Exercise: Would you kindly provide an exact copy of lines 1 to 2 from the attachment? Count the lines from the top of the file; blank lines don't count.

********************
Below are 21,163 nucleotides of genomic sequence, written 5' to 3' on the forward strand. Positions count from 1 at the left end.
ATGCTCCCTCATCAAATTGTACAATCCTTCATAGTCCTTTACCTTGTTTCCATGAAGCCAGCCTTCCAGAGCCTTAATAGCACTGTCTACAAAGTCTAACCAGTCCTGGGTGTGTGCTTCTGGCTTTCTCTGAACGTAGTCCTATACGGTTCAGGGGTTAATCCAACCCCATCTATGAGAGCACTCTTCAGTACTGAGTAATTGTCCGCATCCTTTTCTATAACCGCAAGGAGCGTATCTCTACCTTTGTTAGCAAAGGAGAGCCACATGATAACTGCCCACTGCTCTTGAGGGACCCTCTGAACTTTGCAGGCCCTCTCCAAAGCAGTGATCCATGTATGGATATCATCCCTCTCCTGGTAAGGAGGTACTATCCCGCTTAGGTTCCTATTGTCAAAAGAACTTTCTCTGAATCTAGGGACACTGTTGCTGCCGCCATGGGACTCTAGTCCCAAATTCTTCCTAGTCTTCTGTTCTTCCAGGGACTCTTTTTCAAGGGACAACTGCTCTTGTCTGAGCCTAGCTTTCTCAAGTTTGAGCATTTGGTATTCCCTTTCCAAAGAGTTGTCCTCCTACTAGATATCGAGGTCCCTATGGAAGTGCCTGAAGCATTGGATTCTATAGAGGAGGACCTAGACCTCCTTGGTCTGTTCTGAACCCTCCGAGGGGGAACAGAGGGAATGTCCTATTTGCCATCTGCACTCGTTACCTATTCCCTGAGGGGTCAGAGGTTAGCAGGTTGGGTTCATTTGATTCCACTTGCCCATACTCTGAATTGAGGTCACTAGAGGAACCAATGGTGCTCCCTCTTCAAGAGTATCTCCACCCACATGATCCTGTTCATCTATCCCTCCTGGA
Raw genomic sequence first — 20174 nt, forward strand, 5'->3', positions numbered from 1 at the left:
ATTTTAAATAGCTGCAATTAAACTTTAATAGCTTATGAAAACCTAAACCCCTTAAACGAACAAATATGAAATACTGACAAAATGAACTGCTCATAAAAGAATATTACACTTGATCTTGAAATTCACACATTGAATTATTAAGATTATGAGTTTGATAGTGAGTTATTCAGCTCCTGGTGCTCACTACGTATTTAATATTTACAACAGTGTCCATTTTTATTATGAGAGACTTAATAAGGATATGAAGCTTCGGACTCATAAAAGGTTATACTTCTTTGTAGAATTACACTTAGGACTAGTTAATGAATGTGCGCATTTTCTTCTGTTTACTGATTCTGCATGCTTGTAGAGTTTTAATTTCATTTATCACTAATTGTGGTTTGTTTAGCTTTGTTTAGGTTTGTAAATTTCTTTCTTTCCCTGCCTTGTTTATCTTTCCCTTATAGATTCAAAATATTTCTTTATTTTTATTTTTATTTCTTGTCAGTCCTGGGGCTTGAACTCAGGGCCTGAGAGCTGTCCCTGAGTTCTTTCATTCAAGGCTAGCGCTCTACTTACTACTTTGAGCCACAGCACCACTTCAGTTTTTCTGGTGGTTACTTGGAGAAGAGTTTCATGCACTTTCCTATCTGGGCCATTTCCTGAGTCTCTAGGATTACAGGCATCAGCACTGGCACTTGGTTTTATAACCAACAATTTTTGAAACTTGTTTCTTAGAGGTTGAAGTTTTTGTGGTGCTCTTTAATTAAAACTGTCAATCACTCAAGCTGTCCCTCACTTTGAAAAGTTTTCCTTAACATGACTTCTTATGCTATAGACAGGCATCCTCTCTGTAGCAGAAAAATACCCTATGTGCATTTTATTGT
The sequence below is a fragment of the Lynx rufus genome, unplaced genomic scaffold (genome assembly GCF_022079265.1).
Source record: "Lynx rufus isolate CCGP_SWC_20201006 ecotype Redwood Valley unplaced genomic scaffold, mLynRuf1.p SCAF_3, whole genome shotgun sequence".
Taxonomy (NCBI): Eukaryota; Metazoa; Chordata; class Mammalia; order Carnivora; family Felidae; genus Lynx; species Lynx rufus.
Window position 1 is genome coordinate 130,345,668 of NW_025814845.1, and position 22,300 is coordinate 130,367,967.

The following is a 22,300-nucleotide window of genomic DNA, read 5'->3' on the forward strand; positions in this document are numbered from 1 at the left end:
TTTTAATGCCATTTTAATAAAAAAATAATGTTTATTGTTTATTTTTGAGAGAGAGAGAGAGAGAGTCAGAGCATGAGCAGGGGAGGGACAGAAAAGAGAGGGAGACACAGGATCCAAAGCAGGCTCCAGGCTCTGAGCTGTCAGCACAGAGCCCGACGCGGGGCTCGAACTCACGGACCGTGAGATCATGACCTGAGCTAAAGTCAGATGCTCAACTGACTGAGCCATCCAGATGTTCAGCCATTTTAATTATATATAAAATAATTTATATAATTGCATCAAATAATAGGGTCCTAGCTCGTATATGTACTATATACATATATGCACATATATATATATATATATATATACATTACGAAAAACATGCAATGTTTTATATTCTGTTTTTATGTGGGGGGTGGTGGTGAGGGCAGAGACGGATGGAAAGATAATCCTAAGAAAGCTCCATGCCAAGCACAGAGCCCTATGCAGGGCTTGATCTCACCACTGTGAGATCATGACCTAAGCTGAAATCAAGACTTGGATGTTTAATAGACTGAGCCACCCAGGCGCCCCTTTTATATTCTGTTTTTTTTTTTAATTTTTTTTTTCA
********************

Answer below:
Below are 21,163 nucleotides of genomic sequence, written 5' to 3' on the forward strand. Positions count from 1 at the left end.
ATGCTCCCTCATCAAATTGTACAATCCTTCATAGTCCTTTACCTTGTTTCCATGAAGCCAGCCTTCCAGAGCCTTAATAGCACTGTCTACAAAGTCTAACCAGTCCTGGGTGTGTGCTTCTGGCTTTCTCTGAACGTAGTCCTATACGGTTCAGGGGTTAATCCAACCCCATCTATGAGAGCACTCTTCAGTACTGAGTAATTGTCCGCATCCTTTTCTATAACCGCAAGGAGCGTATCTCTACCTTTGTTAGCAAAGGAGAGCCACATGATAACTGCCCACTGCTCTTGAGGGACCCTCTGAACTTTGCAGGCCCTCTCCAAAGCAGTGATCCATGTATGGATATCATCCCTCTCCTGGTAAGGAGGTACTATCCCGCTTAGGTTCCTATTGTCAAAAGAACTTTCTCTGAATCTAGGGACACTGTTGCTGCCGCCATGGGACTCTAGTCCCAAATTCTTCCTAGTCTTCTGTTCTTCCAGGGACTCTTTTTCAAGGGACAACTGCTCTTGTCTGAGCCTAGCTTTCTCAAGTTTGAGCATTTGGTATTCCCTTTCCAAAGAGTTGTCCTCCTACTAGATATCGAGGTCCCTATGGAAGTGCCTGAAGCATTGGATTCTATAGAGGAGGACCTAGACCTCCTTGGTCTGTTCTGAACCCTCCGAGGGGGAACAGAGGGAATGTCCTATTTGCCATCTGCACTCGTTACCTATTCCCTGAGGGGTCAGAGGTTAGCAGGTTGGGTTCATTTGATTCCACTTGCCCATACTCTGAATTGAGGTCACTAGAGGAACCAATGGTGCTCCCTCTTCAAGAGTATCTCCACCCACATGATCCTGTTCATCTATCCCTCCTGGA